Peterman says the flu has been linked to increased risk of heart trouble between the months of October and February. One study published in the 2016 found that people who had the flu were six times more likely to have a heart attack within the first seven days of their condition being confirmed with laboratory testing.
Sounds like your doctor may have more than one reason for recommending you get a flu shot.
5. Dental Disease
Dental health is important for more reasons than a great smile; it can also work wonders for your heart.
Mouth issues like cavities and gum disease can trigger chronic inflammation, which Peterman warns can speed up hardening of the arteries, or atherosclerosis, causing the risk of heart problems to soar.
But not to worry. This problem is easily remedied by maintaining good brushing and flossing habits along with regular trips to the dentist.
How to Reduce Body Inflammation
Freeman says these five hidden causes of heart disease lead to inflammation in the body, which is the root of other common diseases, including cancer, diabetes and arthritis. Luckily, there are four key practices you can adopt to put your body in anti-inflammatory mode and strengthen your heart in the process:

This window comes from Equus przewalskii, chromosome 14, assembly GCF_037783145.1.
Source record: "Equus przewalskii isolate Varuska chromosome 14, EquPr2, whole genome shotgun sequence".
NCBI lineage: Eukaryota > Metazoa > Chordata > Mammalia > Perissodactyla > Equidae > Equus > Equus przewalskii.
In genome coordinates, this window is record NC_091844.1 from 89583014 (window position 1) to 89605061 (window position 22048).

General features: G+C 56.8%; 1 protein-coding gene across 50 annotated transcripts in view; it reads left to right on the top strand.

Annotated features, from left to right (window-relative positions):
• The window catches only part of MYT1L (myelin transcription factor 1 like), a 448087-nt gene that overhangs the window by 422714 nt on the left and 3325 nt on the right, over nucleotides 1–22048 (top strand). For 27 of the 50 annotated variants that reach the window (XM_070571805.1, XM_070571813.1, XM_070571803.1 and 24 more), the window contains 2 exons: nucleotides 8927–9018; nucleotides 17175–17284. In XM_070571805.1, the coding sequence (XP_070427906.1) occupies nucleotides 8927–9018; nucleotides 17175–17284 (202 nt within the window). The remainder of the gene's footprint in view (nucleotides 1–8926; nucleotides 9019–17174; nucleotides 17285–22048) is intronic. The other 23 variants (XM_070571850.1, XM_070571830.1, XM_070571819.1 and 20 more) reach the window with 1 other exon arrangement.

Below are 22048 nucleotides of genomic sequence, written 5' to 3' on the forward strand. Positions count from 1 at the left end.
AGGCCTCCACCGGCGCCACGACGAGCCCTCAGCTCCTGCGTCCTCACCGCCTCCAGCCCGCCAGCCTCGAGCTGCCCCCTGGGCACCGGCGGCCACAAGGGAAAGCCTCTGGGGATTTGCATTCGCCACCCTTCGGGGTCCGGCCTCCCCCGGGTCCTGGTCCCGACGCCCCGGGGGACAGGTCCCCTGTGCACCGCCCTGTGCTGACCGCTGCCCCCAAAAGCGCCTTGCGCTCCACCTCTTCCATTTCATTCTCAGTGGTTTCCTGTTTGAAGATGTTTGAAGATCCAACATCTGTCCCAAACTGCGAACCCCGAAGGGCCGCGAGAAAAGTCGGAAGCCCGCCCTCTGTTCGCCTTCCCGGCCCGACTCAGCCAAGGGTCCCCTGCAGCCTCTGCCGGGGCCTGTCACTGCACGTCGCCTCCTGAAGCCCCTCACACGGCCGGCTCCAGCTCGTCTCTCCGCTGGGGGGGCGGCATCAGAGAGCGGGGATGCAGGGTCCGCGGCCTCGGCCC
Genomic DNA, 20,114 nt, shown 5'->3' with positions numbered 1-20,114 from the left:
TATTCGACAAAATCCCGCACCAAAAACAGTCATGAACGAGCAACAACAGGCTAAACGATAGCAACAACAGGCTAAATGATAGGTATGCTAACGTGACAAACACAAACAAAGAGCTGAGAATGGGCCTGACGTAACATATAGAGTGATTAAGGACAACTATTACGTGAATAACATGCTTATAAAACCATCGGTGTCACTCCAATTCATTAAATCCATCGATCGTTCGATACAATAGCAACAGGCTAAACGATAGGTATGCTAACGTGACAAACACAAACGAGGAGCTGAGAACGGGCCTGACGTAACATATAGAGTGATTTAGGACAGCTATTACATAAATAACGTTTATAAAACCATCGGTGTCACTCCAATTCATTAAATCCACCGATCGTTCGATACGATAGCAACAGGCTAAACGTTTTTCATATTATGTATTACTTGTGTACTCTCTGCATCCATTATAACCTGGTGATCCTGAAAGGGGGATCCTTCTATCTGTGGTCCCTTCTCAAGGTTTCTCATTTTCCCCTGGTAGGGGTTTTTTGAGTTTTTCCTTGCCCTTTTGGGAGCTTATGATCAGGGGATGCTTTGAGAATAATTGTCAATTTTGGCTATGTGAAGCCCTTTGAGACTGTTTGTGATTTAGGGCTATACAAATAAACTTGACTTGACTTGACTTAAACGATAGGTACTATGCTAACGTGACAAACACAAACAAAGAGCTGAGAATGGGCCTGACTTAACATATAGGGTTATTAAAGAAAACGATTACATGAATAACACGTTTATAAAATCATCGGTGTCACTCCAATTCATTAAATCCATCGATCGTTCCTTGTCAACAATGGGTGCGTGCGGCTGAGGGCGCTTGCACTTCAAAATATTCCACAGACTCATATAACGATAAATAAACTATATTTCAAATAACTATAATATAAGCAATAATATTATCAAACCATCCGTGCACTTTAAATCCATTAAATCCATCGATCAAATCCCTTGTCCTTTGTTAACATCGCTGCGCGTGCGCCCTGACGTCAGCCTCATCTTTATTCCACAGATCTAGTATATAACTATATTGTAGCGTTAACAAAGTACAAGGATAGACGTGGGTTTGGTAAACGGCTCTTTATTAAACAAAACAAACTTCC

- Eat a predominantly plant-based diet; limit your consumption of animal-based products.
- Get at least 30 minutes of brisk activity each day.
- Make time for a little stress relief each day. Prayer, yoga, meditation or anything else that helps you become more mindful and live in the moment helps.
- Build a strong social network so you feel connected, supported and loved.
“Switching the body into an anti-inflammatory healing environment is what we’re trying to do to get people to heal,” Freeman says.
Hopefully these extra tips will help you take a load off your heart — and your life.
Frieda Wiley, PharmD, CGP, RPh, is a board-certified geriatric pharmacist and freelance medical writer based in the Piney Woods of East Texas. She enjoys using her background in patient care to empower people with more knowledge about living well. Follow Frieda on Twitter.